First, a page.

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Þingvellir – the national park and the only inland UNESCO World Heritage site in Iceland is absolutely unique and magical place. And there is several reasons for it. It’s not only the history of this place but also the location that makes Þingvellir so rare, popular and worldwide known. The national park, part of the famous Golden Circle, is yearly visited by thousands of tourists.


In the end of 9th century the colonization of Iceland was accelerating and with rising number of inhabitants there came a need for some basic laws and rules. The first permanent inhabitants established a parliament – Alþingi – in the year 930. The country’s most powerful Leaders (goðar) used to meet once a year in the area of today’s National park Þingvellir. The most important person of the parliament was The Lawspeaker (lögsögumaður) with only ceremonial power. The decisions were made collectively. The assembly was opened for public and it was the main event of the year. Attendees were coming with their families and staying for couple of weeks in temporary camps (búðir). Alþingi (today based in Reykjavík) is the longest running parliament in the world.


Þingvellir is located in a rift valley between North American and Eurasian tectonic plates, on the shore of Þingvallavatn, the biggest natural lake in the country (84 km²/32 mi²), 40 km (25 mi) northeast from Reykjavík. It’s the only place in the world where the rift is above a sea level and so well visible. Many of the valleys are filled with water from Langjökull glacier. If you believe in legends, you should toss a coin into Nikulásargjá Gorge, known as Peningagjá (The Money Gorge) and make a wish. For the more adventurous ones there is the Silfra Gorge where you can try snorkeling or scuba diving (with appropriate license) in the pure glacier water.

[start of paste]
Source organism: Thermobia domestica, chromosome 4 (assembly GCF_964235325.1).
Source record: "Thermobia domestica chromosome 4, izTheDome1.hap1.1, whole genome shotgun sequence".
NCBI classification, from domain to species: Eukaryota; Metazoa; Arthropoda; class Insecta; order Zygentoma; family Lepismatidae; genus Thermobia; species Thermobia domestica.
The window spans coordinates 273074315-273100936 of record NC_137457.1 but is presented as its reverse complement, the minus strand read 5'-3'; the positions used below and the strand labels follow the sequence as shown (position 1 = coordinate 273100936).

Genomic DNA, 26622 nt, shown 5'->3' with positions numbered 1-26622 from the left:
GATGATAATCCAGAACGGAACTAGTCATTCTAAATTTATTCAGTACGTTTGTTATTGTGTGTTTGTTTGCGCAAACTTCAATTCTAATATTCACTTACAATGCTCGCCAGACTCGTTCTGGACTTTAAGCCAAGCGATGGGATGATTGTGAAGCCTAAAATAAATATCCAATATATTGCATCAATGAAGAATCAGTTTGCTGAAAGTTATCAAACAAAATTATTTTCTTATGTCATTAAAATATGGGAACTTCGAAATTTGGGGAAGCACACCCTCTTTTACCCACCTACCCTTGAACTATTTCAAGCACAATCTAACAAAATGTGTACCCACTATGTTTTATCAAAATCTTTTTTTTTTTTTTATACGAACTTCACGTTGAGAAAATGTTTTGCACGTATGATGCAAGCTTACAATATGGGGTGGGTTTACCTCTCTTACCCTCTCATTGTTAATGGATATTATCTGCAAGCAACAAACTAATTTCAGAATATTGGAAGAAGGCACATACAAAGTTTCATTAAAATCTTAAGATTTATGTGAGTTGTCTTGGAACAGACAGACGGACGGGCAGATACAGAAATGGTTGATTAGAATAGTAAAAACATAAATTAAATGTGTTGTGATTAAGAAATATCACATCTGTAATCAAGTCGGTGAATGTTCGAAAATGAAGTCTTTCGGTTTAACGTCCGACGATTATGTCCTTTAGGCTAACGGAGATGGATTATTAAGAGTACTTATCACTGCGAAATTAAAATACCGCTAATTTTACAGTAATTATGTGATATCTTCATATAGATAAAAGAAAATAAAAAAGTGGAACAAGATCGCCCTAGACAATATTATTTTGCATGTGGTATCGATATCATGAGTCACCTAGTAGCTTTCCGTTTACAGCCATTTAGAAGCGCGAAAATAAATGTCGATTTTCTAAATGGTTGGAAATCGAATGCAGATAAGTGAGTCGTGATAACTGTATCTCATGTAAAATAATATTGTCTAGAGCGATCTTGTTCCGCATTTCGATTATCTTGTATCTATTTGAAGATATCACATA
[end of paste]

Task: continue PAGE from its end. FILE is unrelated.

Öxarárfoss is beautiful and very popular 20 meters (66 ft) long waterfall. I am sure even the people sentenced to death by Alþingi and drowned in the pool under the waterfall in Middle Ages would agree!


The national park Þingvellir is open 24/7 all year round and there is no entrance fee (parking – 500 ISK/day). This place is impressive in many ways, the history, the geography, the purity of the nature… So if you happen to be in Iceland, save several hours and check out the place were history was written.



Thanks for reading guys! Leave me a comment if you have some question or something to say. I’ll be back soon ❤

3 comments on “Iceland’s national shrine – Þingvellir

  1. Anth C says:

    I have to visit ÞIngvellir! Can’t wait for your next post!! 🙂

    Liked by 1 person

    1. Thanks Anth! Yes, it’s a must. The place in incredible. 🙂


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